size_t (*fwrite)(const void * restrict ptr, 
                     size_t size,  
                     size_t nelem, 
                     FILE * restrict stream);
    int (*fclose)(FILE * stream);
};

extern const struct stdio_t stdio;

#endif    
Now you Lean On The Compiler and refactor legacy.c to use stdio.seam.h:
/* legacy.c */   
#if defined(UNIT_TEST)
#  define LOCAL(header) "nothing.h"
#  define SYSTEM(header) "nothing.h"
#else
#  define LOCAL(header) #header
#  define SYSTEM(header) <header>
#endif

#include LOCAL(wibble.h) 
#include LOCAL(stdio.seam.h)  /* <--- */
...
int legacy(int a, int b)
{
    FILE * stream = stdio.fopen("some_file.txt", "w");
    char buffer[256];
    int result = sprintf(buffer, 
                         "%d:%d:%d", a, b, a*b);
    stdio.fwrite(buffer, 1, sizeof buffer, stream);
    stdio.fclose(stream);
    return result;
}    
Now you can structure your null functions as follows:
/* legacy.test.c: Part 1 */
#include "stdio.seam.h"

static FILE * null_fopen(const char * restrict filename, 
                         const char * restrict mode)
{
    return 0;
}

static size_t null_fwrite(const void * restrict ptr, 
                          size_t size, 
                          size_t nelem, 
                          FILE * restrict stream)
{
    return 0;
}

static int null_fclose(FILE * stream)
{
    return 0;
}

const struct stdio_t stdio =
{
    .fopen  = null_fopen,
    .fwrite = null_fwrite,
    .fclose = null_fclose,
};    
And viola, you have a unit test. Now you have your knife in the seam you can push it in a bit further. For example, you can do a little spying:
/* legacy.test.c: Part 1 */
#include "stdio.seam.h"
#include <assert.h>
#include <string.h>

static FILE * null_fopen(const char * restrict filename, 
                         const char * restrict mode)
{
    return 0;
}
    
static size_t spy_fwrite(const void * restrict ptr, 
                         size_t size, 
                         size_t nelem, 
                         FILE * restrict stream)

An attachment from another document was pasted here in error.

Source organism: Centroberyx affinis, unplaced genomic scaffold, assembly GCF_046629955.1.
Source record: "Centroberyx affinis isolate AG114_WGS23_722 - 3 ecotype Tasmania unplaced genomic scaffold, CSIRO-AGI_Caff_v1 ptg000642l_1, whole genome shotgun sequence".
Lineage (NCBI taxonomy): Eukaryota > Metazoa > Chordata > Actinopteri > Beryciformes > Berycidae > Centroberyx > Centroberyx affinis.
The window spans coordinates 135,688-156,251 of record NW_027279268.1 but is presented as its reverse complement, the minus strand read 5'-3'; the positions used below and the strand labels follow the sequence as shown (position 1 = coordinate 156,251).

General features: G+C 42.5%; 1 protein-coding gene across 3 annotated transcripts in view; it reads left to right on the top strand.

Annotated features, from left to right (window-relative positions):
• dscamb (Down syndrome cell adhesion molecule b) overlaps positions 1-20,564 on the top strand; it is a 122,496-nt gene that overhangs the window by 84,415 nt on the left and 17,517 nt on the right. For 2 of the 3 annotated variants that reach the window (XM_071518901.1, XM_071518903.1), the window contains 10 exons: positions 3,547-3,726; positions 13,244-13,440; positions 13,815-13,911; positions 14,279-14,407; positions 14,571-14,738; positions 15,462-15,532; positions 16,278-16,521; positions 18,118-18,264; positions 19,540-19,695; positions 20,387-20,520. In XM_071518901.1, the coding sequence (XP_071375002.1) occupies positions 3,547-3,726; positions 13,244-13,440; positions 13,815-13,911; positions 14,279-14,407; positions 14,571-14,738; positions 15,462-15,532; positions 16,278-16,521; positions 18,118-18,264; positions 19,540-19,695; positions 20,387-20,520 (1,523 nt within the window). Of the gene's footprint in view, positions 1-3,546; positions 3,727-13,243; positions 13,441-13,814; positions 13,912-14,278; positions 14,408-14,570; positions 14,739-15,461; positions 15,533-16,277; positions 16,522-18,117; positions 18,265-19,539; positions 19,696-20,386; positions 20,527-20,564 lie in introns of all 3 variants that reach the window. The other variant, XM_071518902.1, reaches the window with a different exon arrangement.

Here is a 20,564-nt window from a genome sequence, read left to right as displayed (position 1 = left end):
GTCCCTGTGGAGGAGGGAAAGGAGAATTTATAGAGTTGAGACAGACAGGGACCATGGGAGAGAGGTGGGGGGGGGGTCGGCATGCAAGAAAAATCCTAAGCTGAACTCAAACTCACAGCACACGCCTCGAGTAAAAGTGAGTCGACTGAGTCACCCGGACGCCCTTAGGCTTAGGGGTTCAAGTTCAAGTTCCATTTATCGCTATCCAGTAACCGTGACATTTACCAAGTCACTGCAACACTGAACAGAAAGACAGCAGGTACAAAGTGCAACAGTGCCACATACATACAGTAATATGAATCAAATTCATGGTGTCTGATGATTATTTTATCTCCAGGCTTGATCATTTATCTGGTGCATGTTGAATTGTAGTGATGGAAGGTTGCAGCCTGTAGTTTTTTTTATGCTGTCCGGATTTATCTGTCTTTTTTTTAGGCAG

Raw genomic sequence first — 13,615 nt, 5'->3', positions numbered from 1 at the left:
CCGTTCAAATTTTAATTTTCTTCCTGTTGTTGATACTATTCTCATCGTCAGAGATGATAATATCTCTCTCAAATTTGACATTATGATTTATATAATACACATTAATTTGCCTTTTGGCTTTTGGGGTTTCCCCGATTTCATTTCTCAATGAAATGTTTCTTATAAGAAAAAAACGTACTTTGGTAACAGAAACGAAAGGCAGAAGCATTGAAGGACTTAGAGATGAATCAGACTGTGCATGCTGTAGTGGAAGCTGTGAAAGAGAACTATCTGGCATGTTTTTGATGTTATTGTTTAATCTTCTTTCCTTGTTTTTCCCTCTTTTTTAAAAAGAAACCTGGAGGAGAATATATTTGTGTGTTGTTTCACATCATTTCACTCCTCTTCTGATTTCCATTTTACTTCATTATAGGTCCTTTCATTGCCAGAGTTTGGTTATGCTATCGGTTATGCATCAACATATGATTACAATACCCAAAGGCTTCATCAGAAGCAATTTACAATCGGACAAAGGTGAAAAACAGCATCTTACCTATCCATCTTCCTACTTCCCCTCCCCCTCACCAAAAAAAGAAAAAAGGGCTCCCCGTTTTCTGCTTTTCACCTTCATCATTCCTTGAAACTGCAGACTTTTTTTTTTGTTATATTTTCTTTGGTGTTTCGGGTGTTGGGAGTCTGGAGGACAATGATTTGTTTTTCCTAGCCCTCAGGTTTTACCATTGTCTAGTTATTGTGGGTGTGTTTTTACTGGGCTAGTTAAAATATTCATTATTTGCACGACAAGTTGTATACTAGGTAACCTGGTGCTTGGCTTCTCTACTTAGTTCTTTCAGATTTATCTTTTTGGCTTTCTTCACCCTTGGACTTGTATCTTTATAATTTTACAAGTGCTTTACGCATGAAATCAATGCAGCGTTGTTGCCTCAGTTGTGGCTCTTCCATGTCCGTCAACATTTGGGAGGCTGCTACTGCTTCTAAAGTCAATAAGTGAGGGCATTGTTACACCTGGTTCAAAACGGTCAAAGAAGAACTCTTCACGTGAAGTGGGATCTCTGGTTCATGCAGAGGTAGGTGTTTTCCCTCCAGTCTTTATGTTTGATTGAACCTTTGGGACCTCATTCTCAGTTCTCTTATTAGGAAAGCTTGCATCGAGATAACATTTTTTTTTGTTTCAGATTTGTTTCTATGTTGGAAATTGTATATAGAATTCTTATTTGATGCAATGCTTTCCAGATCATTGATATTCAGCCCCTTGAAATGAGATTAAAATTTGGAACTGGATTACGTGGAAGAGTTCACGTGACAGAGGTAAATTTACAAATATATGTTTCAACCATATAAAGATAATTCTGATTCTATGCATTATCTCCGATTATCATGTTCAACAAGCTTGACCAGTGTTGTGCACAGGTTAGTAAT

{
    assert(strmp("2:9:18", ptr) == 0);
    return 0;
}

static int null_fclose(FILE * stream)
{
    return 0;
}

const struct stdio_t stdio =
{
    .fopen  = null_fopen,
    .fwrite =  spy_fwrite,
    .fclose = null_fclose,
};
This approach is pretty brutal, but it might just allow you to create an initial seam which you can then gradually prise open. If nothing else it allows you to create characterisation tests to familiarize yourself with legacy code.

You'll also need to create a trivial implementation of stdio.seam.h that the real code uses:
/* stdio.seam.c */
#include "stdio.seam.h"
#include <stdio.h>

const struct stdio_t stdio =
{
    .fopen  = fopen,
    .fwrite = fwrite,
    .fclose = fclose,
};
The -include compiler option might also prove useful.

-include file
    Process file as if #include "file" appeared as the first line of the primary source file.


Using this you can create the following file:
/* include.seam.h */
#ifndef INCLUDE_SEAM
#define INCLUDE_SEAM

#if defined(UNIT_TEST)
#  define LOCAL(header) "nothing.h"
#  define SYSTEM(header) "nothing.h"
#else
#  define LOCAL(header) #header
#  define SYSTEM(header) <header>
#endif

#endif
and then compile with the -include include.seam.h option.

This allows your legacy.c file to look like this:
#include LOCAL(wibble.h) 
#include LOCAL(stdio.seam.h)
...
int legacy(int a, int b)
{
    FILE * stream = stdio.fopen("some_file.txt", "w");
    char buffer[256];
    int result = sprintf(buffer, "%d:%d:%d", a, b, a*b);
    stdio.fwrite(buffer, 1, sizeof buffer, stream);
    stdio.fclose(stream);
    return result;
}